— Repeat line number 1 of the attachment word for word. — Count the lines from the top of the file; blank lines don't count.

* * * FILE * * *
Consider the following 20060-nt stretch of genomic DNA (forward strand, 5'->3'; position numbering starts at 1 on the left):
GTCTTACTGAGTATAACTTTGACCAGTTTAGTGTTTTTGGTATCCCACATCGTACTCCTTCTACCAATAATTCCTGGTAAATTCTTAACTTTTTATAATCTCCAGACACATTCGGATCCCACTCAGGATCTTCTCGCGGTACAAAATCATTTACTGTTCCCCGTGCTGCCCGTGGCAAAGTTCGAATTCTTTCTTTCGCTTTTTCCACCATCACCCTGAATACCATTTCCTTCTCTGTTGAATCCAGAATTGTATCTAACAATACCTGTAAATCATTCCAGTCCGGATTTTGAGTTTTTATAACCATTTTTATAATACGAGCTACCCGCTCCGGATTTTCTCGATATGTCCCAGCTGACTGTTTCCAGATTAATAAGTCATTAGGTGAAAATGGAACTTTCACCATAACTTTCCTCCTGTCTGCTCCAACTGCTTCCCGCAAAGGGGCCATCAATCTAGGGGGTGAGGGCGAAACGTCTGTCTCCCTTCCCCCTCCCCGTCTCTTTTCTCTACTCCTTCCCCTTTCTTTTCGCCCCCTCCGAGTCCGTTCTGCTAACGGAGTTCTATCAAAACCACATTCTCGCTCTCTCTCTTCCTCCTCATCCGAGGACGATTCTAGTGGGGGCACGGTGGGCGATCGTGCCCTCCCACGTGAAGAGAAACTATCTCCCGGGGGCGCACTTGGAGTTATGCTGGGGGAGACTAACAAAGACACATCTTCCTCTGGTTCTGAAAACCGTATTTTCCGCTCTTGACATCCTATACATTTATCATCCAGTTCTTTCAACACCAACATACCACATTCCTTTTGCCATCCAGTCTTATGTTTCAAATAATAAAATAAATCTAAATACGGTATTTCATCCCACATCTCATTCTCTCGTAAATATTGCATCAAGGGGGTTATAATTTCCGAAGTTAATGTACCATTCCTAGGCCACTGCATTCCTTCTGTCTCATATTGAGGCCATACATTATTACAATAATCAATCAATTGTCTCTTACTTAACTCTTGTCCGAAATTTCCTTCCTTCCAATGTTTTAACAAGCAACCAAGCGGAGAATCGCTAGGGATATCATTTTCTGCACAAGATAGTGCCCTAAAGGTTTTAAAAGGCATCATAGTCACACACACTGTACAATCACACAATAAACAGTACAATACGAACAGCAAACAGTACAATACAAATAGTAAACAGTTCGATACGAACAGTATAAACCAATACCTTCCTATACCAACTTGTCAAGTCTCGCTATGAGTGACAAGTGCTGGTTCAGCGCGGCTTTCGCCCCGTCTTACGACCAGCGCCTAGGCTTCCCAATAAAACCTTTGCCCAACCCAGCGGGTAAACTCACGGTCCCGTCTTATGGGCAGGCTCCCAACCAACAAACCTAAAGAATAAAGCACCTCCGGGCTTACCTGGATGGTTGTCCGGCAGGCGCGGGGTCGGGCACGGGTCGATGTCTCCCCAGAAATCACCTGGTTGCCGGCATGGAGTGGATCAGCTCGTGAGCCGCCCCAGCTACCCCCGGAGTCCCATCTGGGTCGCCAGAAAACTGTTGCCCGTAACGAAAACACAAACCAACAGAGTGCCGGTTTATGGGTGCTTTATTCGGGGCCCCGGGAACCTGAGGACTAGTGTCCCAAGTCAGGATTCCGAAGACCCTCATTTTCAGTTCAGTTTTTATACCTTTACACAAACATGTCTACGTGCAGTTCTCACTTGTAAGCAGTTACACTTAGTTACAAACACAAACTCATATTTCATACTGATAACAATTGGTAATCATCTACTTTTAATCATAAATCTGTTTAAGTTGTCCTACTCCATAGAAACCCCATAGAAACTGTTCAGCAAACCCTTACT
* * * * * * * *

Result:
Consider the following 20060-nt stretch of genomic DNA (forward strand, 5'->3'; position numbering starts at 1 on the left):